On Monday, March 4, Emily Shuckburgh delivered the second of the MPE2013-Simons Public Lecture Series talk, “Climate disruption: what math and science have to say” at the Palace of Fine Arts in San Francisco. Nearly 800 people attended the lecture (tickets were sold out) with a nice mix of mathematicians and the general public.
Here are the reflections of one of the attendees, Alison Hawkes, a freelance reporter based in San Francisco, and also the online editor of BayNature.
“What I learned most from Emily Shuckburgh’s talk was her approach towards meshing field observations with mathematical models on climate change, and how the two combined can create a more robust set of predictions about the Earth’s future. So often you hear about the recent results from the field in some new study, but understanding more how that gets fed into the underlying math and physics of the world’s climate system is fascinating.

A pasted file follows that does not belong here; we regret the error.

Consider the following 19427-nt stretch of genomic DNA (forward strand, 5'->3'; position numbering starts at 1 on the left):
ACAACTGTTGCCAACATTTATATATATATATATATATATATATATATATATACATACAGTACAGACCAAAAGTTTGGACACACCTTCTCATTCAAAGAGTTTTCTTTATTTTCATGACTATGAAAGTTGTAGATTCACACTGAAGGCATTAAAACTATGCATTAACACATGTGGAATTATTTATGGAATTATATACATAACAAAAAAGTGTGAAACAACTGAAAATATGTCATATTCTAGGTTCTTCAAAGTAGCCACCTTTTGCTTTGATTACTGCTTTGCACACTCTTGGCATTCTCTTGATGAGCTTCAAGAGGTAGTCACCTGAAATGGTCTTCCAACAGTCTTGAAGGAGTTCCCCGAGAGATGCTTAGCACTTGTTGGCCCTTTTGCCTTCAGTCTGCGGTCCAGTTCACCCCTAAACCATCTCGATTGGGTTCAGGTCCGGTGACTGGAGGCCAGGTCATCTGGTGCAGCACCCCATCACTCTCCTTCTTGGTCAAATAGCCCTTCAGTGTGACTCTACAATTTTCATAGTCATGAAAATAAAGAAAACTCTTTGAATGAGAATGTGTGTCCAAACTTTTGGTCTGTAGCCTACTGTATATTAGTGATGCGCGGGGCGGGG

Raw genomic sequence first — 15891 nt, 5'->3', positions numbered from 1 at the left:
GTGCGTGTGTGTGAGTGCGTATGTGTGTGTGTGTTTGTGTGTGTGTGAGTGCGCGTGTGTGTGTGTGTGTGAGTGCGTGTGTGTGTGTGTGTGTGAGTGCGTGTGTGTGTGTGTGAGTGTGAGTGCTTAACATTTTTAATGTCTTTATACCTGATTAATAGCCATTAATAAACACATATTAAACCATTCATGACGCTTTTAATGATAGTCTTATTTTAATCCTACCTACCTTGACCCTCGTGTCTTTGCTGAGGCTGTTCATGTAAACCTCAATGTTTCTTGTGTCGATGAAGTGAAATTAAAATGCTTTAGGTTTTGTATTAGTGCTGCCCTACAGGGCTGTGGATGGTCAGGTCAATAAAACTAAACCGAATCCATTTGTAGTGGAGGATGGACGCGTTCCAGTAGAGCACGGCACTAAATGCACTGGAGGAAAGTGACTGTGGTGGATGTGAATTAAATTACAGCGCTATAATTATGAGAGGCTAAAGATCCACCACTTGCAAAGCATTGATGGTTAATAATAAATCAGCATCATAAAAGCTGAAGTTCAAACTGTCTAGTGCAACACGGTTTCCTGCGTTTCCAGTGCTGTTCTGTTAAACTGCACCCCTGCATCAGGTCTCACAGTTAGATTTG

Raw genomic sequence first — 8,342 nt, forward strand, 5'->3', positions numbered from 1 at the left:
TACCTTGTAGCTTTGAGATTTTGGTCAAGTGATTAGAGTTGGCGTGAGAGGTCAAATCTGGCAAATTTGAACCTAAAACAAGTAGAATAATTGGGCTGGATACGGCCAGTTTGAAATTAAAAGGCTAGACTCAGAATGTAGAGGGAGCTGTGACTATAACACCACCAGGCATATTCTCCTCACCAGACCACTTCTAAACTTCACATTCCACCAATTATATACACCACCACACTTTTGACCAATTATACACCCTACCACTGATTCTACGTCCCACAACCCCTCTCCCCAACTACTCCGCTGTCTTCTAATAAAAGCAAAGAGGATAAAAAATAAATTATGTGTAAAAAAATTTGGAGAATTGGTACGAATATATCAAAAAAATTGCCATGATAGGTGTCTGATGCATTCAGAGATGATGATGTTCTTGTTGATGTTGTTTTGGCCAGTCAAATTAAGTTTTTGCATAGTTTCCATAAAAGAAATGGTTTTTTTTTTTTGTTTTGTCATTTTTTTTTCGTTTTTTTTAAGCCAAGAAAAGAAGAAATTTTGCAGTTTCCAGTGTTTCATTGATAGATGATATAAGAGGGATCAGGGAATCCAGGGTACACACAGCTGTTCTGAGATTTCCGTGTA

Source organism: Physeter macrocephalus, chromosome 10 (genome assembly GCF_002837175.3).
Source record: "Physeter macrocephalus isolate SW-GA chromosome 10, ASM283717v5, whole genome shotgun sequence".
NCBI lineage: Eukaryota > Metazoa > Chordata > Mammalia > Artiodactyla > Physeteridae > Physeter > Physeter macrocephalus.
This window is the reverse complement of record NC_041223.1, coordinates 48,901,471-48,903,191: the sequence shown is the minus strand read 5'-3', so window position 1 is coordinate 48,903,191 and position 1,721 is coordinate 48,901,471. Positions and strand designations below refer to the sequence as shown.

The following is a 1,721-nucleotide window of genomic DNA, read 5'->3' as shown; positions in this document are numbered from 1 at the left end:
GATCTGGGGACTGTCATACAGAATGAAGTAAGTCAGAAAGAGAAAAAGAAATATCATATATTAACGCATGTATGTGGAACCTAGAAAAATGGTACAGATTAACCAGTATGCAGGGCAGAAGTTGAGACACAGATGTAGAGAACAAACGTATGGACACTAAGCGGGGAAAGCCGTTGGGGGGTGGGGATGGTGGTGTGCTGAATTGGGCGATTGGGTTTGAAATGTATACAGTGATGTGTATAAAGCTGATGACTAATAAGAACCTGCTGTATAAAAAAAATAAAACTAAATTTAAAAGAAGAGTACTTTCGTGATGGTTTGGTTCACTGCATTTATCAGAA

She also presented some, quite frankly, frightening graphs of the Earth’s future under differing scenarios of greenhouse gas emissions. The graphs show, like nothing else, what a stark choice we have to make about living with the outcomes of our collective decision on what we do about climate change. And Shuckburgh’s portrayal of the timeline of these outcomes — a child born today will live in this future — really drove the point home that this isn’t just an academic debate, rather there is an enormous human dimension that we can measure in the lives of our children and grandchildren.”